The Karate Kid (2010)

Posted in Reviews by - June 10, 2013
The Karate Kid (2010)

Adding to Hollywood’s already busy roster of pointless 80s remakes (Nightmare on Elm Street, The A-Team, Knightrider etc.) comes this specially designed vehicle for Jaden Smith, celebrity spawn of Will and Jada Pinkett Smith who also act as the film’s producers. At 11 years old, Jaden’s comic timing conjures up memories of his father during his fledgling Fresh Prince of Bel-Air days, and any burden to impress as a debutante is substantially lifted given the familiarity with the original film. Which is why this version stays so true to the source, even down to quotations and narrative structure with additional skits on already well-worn routines. (For instance, when recreating the classic moment when a fly is caught using chopsticks, a fly swat is used instead).

Everything except the use of karate which, despite the title, is abandoned and replaced by Chen Gang-wu’s kung fu choreography. Despite being stylistically polarised, the shift is more a statement on the way martial arts action films have evolved since the release of the original film in 1984, as Hong Kong choreography infiltrated the Hollywood mainstream and brought its high calibre of talent along with it. Like Jackie Chan, who accurately takes on the Mr Miyagi role, beard and all. His kung fu clowning makes him a perfect fit for lighter family fare, although this is a much more thorough and unflinchingly violent adaptation. Chan is offered ample space to flex his more dramatic chops, playing the lonesome, troubled sifu with far greater depth than even the original Miyagi was awarded.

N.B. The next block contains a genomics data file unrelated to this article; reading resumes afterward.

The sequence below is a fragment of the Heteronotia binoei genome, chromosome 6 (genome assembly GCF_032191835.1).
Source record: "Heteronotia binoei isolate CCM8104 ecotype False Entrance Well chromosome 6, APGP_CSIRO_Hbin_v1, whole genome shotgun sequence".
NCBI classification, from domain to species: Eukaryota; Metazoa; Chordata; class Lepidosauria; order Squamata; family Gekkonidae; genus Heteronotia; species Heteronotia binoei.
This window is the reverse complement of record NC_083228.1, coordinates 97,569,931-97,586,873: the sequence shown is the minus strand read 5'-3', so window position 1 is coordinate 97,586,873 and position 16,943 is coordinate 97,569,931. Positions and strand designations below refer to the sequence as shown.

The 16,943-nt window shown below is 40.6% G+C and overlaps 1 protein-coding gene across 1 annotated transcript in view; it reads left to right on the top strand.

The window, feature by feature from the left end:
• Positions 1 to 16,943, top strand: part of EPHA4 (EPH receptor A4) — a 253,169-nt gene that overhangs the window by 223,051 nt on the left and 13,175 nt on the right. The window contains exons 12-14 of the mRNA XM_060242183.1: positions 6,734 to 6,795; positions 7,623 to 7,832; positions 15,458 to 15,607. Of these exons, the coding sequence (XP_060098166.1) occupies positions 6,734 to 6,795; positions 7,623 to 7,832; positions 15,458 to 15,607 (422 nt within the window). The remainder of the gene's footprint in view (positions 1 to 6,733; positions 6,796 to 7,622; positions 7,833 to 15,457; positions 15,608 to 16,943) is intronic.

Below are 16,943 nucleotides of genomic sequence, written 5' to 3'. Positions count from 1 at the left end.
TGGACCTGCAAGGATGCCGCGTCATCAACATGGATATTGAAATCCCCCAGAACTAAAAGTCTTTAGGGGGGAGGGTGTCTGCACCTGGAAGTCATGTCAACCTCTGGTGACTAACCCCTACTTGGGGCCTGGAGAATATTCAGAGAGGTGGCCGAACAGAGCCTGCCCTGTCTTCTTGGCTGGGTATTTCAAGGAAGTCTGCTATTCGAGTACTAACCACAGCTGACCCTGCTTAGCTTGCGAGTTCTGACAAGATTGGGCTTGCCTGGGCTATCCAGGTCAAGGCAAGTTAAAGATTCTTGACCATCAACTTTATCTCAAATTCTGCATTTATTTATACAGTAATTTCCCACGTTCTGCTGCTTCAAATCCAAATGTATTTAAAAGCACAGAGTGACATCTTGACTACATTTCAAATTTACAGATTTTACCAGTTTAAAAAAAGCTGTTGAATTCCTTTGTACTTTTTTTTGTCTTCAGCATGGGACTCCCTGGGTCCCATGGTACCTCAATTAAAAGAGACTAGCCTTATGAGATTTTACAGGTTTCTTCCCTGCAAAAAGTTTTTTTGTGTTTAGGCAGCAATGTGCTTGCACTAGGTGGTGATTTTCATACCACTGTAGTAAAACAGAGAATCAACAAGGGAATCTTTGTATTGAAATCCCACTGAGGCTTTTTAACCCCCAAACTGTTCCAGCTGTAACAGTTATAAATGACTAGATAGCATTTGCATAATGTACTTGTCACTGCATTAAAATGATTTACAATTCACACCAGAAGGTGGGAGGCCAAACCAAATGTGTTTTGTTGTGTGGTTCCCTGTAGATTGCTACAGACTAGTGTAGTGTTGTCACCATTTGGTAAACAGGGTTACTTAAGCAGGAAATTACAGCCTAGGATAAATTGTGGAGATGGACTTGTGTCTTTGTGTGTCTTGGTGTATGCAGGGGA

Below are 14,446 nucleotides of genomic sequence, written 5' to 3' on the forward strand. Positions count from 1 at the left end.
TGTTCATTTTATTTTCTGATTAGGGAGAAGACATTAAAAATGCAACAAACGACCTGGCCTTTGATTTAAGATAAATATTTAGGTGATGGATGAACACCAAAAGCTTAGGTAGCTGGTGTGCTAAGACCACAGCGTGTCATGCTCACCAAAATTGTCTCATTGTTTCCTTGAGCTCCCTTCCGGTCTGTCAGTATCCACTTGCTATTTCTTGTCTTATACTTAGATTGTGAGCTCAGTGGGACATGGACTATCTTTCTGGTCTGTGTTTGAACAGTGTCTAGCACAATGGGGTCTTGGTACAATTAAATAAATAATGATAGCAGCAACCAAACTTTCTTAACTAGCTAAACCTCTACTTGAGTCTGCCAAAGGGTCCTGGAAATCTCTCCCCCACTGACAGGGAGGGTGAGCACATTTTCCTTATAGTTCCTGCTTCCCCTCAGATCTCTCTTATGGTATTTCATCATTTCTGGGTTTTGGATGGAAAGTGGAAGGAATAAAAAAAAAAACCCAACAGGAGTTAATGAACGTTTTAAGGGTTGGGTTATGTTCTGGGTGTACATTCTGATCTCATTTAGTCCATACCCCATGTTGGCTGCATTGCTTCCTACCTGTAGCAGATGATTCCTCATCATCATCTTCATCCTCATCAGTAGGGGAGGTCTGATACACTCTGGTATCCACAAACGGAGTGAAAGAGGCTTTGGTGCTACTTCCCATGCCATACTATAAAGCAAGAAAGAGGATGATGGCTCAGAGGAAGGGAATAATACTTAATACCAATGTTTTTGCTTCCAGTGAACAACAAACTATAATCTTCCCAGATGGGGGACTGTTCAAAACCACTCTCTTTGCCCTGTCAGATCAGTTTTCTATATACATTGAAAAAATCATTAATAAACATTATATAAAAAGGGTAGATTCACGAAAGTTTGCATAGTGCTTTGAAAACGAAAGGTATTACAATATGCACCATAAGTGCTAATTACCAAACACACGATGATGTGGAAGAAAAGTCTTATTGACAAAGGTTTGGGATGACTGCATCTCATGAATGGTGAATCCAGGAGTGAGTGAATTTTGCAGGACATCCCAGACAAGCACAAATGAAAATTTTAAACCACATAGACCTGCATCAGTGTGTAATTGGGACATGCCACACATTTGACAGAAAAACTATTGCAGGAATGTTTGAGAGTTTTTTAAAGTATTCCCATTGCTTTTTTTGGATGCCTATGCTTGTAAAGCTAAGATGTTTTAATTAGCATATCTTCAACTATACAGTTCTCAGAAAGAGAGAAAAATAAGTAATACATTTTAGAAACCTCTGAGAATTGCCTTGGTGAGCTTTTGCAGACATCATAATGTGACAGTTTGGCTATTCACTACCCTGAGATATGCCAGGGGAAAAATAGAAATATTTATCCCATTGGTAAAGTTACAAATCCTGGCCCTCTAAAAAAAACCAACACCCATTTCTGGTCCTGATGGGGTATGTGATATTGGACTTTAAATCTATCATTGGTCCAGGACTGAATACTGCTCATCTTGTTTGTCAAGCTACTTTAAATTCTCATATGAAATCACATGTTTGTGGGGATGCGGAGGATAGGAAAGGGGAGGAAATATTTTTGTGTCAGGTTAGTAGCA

The story follows Smith and his mother who relocate from Detroit to Beijing where he falls foul of the wayward school bullies, and in training scenes reminiscent of Chan’s celebrated Drunken Master past, he learns the necessary kung fu moves needed to enter an upcoming tournament and regain some self respect. Director Harald Zwart, with help from the state funded China Film Group, has just as much fun visualising a contemporary China with all the romanticism of a tourist information film, utilising location shots from the Forbidden City to an obligatory training sequence on the Great Wall. But it stumbles when relying too heavily on leading actors who, although incredibly likable, are still a mixture of inexperience and incoherence, and attempts to broaden the simple scope of the original film make the set up seem less believable.

This post was written by
Editor and creator of Kung Fu Movie Guide and the host of the Kung Fu Movie Guide Podcast. I live behind a keyboard in London, UK.

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